Chicago Defender: What is it that you want people to know about being an entrepreneur? What makes you and Sip & Savor one?

Trez Pugh: I can’t do this alone. Sip & Savor is a joint venture between the community, employees, and myself as the CEO. Everybody has skin in the game. I have to show resilience, function, grit, and staying power. These things must be in you and not learned behaviors. To want to do well and to want to treat people well. For me, it isn’t always about making money. It’s about making a difference. To have a product that is second to none.

The community has choices, but they choose to come to me. Some of my customers are not in the community. Some will pass 5 or 6 coffee shops to go to my coffee house. So I look at that as loyalty. I’ve been here when it was abandoned buildings and empty lots in 2005, and now in 2021, you have $700,000 homes, daycare centers, new construction, and I am still here. I want people to know that this is no get-rich-quick scam. No rapid refund. No Instant Grits. You don’t put something in quick and try to get something out right away. If you want to be an entrepreneur, you want to make a change, or a difference, prepare yourself for the long haul. Have a plan, work that plan, and do it unapologetically. You need to be deliberate, intentional, and do it without apology. So you either get on this train or get run over by it.

Trez Pugh Sip & Savor Chicago DefenderChicago Defender: Do you want to open up more locations soon?

Trez Pugh: I’m letting my attorney and consulting team handle most of that. Right now, I want to fine-tune what I already have open; unless there is an offer, I can’t refuse. I will never say never, but right now, I have enough work to do just on logistics, staffing, scheduling, product line, and marketing. I am still very hands-on in my business.

Now that the city is coming out of the pandemic and opening up, we still don’t have people working like they were before the pandemic, and some businesses had to permanently close because they do not have the staff. So much has to be considered because if you move too soon, and grow too quickly, it can hurt you and even ruin you if you are not careful. It’s not that everybody knows about you. Can you meet the demand, stay consistent with the product, and the same customer service? Experience is what matters. So I have enough to do right now,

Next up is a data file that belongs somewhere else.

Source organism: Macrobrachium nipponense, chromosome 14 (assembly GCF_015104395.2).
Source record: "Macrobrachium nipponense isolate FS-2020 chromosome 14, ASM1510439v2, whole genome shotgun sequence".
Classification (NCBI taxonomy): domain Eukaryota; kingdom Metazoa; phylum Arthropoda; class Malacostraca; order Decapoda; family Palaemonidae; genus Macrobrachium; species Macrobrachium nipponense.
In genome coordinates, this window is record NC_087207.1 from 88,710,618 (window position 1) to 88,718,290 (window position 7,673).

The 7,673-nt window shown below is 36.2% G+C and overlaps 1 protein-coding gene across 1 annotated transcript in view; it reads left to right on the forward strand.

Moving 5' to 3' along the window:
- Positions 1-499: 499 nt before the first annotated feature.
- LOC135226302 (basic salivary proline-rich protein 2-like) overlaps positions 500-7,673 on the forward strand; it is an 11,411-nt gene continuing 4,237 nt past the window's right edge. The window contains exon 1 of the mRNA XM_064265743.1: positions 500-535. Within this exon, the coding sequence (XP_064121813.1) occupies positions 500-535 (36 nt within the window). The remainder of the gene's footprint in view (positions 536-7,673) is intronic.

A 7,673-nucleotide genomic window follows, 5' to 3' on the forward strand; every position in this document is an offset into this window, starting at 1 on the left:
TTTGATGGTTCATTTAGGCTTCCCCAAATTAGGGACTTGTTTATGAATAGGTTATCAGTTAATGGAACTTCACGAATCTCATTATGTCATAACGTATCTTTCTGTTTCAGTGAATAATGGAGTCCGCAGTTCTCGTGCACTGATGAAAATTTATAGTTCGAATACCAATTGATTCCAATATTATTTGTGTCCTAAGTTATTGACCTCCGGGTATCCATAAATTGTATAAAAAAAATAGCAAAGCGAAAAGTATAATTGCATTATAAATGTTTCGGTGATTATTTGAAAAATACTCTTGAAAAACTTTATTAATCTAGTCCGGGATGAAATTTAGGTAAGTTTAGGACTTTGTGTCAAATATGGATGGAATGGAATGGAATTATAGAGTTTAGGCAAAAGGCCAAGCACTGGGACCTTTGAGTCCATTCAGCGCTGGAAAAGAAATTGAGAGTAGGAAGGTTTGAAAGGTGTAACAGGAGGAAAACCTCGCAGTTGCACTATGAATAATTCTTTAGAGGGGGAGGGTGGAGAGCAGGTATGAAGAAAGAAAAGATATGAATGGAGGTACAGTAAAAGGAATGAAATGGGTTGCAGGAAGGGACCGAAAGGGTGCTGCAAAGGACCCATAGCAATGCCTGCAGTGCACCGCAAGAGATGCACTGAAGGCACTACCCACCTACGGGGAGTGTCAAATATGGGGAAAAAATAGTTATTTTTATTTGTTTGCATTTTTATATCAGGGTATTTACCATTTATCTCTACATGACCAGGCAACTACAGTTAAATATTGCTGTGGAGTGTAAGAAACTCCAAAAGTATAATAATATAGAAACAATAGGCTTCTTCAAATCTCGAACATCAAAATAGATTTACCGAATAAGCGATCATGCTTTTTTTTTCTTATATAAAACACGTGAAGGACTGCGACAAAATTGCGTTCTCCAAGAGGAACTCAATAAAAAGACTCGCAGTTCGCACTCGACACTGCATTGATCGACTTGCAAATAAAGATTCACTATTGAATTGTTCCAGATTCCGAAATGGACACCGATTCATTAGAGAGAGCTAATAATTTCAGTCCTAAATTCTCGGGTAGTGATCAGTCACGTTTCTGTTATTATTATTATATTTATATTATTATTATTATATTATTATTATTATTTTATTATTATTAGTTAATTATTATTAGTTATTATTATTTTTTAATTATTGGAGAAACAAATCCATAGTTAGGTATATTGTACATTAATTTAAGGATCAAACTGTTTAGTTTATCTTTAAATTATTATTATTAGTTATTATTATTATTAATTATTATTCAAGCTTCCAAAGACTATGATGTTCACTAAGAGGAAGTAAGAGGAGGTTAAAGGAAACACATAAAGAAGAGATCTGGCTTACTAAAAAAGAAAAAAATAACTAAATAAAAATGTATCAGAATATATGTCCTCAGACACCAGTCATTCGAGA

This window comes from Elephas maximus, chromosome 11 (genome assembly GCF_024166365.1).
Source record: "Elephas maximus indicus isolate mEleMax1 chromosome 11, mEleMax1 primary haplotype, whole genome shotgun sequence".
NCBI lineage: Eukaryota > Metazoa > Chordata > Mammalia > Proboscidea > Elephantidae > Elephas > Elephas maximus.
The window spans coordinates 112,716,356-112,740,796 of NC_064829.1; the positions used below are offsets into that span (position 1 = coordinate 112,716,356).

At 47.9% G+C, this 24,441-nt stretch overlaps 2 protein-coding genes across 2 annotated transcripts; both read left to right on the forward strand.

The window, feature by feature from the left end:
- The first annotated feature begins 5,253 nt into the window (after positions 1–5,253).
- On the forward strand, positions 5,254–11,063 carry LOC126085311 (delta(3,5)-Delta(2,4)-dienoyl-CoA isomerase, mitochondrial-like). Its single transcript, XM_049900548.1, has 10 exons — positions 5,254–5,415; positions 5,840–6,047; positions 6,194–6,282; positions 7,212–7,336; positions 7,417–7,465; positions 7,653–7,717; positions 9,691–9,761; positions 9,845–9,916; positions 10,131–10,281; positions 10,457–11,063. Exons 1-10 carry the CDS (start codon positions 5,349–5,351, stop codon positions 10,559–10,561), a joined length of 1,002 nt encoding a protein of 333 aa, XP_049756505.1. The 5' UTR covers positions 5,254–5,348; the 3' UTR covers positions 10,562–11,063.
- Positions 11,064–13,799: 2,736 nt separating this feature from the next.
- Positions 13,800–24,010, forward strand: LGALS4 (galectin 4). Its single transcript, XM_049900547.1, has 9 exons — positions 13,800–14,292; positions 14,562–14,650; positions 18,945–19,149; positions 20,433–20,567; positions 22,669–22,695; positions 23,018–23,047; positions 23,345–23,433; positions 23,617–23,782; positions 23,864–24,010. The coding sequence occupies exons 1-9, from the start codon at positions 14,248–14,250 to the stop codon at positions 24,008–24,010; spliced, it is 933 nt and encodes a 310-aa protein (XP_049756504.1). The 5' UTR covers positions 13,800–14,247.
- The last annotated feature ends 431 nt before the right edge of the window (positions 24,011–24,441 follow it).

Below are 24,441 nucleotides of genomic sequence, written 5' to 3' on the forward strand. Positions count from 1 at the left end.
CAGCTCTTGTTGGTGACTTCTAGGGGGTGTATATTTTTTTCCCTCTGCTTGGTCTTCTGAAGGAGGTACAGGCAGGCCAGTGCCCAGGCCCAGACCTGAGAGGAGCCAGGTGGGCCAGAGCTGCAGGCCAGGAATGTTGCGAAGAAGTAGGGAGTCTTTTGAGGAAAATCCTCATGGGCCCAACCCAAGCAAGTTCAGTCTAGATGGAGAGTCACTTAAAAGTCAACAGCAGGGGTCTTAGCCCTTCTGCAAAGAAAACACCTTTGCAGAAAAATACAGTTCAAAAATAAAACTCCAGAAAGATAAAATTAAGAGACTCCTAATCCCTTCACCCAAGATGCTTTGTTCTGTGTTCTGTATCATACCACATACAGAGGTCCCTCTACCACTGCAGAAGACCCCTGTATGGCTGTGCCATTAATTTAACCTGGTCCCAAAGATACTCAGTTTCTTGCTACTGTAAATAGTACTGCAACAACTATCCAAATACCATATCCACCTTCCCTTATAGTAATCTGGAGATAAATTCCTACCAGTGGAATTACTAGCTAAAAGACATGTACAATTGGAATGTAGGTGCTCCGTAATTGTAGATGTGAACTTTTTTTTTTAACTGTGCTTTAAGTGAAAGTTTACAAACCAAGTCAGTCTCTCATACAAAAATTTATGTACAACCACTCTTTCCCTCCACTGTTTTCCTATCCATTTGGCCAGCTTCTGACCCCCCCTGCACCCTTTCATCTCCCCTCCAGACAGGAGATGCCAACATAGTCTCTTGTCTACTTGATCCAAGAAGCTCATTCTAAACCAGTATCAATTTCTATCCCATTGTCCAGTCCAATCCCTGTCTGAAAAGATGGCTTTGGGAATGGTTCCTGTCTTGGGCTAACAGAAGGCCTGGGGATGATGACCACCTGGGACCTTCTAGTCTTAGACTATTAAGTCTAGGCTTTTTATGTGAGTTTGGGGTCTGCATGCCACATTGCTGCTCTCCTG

Chicago Defender: What is your Vision for Sip & Savor?

Trez Pugh:  I want to license and franchise in specific locations. Create Jobs and change the community. Change the narrative. When people talk about Chicago, they will also say, oh yeah, that’s by Sip & Savor; every time you go there, you will get great coffee and excellent customer service. I want to have a business where anyone who works with me can make enough money to own property, have health care, and send their kids to excellent schools. If I’m able to do that, then that means I am doing something very successful. I want it to become a business incubator where people can come together and network with an excellent cup of coffee in the community.

On my social media page, I have ‘Pugh Chronicles to stay relevant and in people’s faces.’ When they see or hear “Sippin,” “Sippn ain’t easy,” or “where coffee and community meet,” you think of me and Sip & Savor. When you think of Sip & Savor, you think of crisp, clean, classy, consistent customer service and excellent coffee, therefore changing the narrative one cup. It makes you feel good.

Sip & Savor has multiple locations in Bronzeville, Hyde Park, and Matteson, IL. For more on Sip & Savor, visit their website at www.sipandsavorchicago.com.

Shera Strange is a writer and Certified Fitness Professional/Fitness writer living in Chicago. Find her on social media@StrangeFitness.